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What is Putin up to? Russia and Turkey stage joint drills on Syrian border – conflict fear

3 min read

Syria: Russian forces seen patrolling in Ad-Darbasiyah

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According to local reports, the team military police have conducted a patrol in the countryside of Al-Darbasiyah district, north of Al-Hasakah. Footage shared across social media shows troops from both sides moving into the region in armoured vehicles.

A helicopter has also been spotted flying over the area as the soldiers look at a map.

This comes after the US-backed Kurdish forces in Syria claimed they are concerned about a wave of Turkish drone attacks against their commanders in northeast of the country.

Last week, Turkey reportedly carried out dozens of airstrikes including several with unmanned aerial vehicles.

This was against positions belonging to the Syrian Democratic Forces (SDF) – a Kurdish-led military alliance and major US partner in the fight against ISIS.

Shervan Darwish, a spokesperson for the SDF-affiliated Manbij military council, said: “Turkey has recently increased its drone attacks against our military points and commanders throughout northeast Syria, in places like Kobani, Tell Tamer and most recently in Qamishli.

“The current political climate doesn’t help Turkey to wage a large-scale ground operation, so instead they use drones and airstrikes to expand their operations.”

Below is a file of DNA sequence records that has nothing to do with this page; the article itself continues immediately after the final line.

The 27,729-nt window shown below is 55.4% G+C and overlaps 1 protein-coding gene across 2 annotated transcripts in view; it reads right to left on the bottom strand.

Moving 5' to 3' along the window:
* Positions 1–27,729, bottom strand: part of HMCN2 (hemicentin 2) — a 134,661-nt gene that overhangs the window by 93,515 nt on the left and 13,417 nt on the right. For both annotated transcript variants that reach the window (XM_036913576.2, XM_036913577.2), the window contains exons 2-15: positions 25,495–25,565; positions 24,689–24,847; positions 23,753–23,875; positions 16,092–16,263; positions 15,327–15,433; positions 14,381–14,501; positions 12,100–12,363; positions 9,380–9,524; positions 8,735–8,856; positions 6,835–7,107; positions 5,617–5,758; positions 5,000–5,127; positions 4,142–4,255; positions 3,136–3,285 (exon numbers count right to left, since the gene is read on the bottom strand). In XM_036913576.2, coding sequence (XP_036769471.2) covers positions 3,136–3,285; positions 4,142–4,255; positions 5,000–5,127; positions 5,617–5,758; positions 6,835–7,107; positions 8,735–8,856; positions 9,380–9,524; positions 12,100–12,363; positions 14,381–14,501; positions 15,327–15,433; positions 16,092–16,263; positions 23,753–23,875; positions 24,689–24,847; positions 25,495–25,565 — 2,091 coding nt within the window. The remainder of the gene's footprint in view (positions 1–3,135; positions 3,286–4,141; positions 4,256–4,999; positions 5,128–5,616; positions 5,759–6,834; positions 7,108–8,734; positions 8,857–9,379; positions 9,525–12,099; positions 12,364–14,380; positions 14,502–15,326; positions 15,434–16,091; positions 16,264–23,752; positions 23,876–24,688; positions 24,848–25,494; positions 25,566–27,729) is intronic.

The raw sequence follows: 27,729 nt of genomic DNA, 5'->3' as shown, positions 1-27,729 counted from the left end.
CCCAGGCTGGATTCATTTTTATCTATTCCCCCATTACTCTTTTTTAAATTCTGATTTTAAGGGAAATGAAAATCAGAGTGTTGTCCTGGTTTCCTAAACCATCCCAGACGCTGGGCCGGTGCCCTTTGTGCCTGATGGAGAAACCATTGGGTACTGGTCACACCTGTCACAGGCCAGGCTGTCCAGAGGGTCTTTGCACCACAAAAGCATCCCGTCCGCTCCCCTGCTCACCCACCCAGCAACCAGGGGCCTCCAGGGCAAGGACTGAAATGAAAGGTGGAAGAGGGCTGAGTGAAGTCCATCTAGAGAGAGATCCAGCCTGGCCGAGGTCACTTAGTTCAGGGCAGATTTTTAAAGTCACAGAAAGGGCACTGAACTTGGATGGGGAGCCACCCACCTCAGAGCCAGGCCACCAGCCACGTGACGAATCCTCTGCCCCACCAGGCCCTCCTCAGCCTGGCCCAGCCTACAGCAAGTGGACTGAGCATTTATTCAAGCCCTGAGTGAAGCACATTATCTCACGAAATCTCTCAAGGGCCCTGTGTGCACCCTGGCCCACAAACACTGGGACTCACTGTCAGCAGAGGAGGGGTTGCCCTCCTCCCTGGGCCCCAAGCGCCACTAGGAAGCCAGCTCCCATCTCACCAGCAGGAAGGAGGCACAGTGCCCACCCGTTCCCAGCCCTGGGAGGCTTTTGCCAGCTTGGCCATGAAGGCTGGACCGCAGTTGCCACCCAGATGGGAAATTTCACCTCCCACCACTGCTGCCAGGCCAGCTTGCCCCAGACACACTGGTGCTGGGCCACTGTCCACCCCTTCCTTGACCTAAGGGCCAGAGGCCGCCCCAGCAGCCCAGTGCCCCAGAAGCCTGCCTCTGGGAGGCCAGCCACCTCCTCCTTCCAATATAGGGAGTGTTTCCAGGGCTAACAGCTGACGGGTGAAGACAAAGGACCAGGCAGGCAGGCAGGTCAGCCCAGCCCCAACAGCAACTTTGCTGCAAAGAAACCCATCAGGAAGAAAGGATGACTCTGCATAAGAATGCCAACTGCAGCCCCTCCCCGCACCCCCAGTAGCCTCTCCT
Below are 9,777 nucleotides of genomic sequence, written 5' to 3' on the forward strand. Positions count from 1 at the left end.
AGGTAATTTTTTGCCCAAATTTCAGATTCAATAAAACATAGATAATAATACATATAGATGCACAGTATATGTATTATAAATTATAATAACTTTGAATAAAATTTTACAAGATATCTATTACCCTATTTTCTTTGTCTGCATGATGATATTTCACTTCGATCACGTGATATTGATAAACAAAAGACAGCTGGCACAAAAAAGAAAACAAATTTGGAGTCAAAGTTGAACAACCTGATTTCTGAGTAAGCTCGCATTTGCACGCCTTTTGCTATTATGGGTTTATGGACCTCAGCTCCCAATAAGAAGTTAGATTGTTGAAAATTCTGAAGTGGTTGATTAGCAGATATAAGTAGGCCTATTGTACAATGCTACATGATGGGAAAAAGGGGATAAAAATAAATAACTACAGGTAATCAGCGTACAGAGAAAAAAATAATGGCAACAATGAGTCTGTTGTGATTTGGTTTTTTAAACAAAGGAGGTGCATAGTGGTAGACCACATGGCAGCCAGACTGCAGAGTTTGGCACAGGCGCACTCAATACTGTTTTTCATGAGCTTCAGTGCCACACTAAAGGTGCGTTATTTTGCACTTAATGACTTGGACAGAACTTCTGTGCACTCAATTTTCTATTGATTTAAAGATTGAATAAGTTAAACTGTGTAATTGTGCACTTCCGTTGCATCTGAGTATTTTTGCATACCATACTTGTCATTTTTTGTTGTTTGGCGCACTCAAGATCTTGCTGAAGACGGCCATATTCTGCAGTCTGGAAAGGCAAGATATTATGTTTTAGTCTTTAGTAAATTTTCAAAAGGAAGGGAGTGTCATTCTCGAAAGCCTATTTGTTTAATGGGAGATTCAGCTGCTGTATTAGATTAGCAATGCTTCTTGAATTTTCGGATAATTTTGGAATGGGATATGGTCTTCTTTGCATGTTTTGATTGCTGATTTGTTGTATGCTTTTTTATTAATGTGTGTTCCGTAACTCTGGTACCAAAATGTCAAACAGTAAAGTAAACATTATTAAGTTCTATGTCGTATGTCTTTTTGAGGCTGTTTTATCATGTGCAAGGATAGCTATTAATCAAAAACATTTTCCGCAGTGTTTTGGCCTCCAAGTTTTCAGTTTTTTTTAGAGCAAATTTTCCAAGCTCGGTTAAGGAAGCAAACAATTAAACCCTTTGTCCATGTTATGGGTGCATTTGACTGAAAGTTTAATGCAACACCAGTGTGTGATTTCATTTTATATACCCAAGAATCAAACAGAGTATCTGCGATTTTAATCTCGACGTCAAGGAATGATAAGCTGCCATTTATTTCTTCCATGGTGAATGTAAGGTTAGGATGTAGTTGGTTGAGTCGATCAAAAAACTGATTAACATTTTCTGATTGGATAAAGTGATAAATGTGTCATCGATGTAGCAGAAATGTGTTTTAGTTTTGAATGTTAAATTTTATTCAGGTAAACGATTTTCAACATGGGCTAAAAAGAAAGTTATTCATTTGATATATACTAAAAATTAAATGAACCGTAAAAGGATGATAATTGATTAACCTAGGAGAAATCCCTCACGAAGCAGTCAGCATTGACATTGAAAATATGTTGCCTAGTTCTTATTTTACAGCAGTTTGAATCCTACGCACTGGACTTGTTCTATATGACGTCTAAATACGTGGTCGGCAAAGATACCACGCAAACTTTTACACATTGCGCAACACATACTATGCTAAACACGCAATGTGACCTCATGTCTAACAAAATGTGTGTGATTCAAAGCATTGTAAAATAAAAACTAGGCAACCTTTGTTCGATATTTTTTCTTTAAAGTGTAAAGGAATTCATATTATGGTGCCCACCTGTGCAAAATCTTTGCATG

On Monday, a US State Department spokesperson said “the United States is deeply concerned about reports of increased military activity in northeast Syria”.

They added Washington supports the “maintenance of the current cease-fire lines and urge(s) all parties to de-escalate”.

In a bipartisan letter addressed to US Secretary of State Antony Blinken earlier this month, 27 members of the US Congress expressed concern over Turkey’s plans to develop its armed drone industry.

The letter warned Turkey’s use of drones “has destabilised multiple regions of the globe and threatens U.S. interests, allies, and partners”.

It added: “Over the last year, Turkish drones have been deployed by Azerbaijan against Armenian civilians in Artsakh, Syria; against Kurdish forces that have partnered with the US in the war against ISIS; and in Libya’s civil war.”

Turkish military and allied Syrian militias have been in control of parts of northeast Syria since October 2019, following a major military campaign against SDF fighters.

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Since then, the US and Russia have sponsored separate cease-fire deals between the warring sides.

Back in September, the US ramped up its military presence in Syria following a number of skirmishes with the Russian army.

US officials said six Bradley Fighting Vehicles and about 100 troops were part of the deployment to north-east Syria.

US Navy Captain Bill Urban said at the time: “The United States does not seek conflict with any other nation in Syria, but will defend Coalition forces if necessary.

“These actions and reinforcements are a clear signal to Russia to adhere to mutual de-confliction processes and for Russia and other parties to avoid unprofessional, unsafe and provocative actions in north-east Syria.”

Fears of World War 3 were ignited across the globe just a few days into 2020 and the threat of nuclear war continues as global tensions rise.

Concerns were first triggered around the globe following the death of Iranian Major General Qassem Soleimani in a US airstrike in January last year.

Tensions between the US and Turkey have also heightened over the past year over the Syrian border.

Additionally, Turkish President Recep Tayyip Erdogan also suggested he has aspirations for Turkey which could involve nuclear weapons.

As a result, the state of the US-Turkey relationship has worsened, causing fear about the subsequent impact on the NATO alliance.

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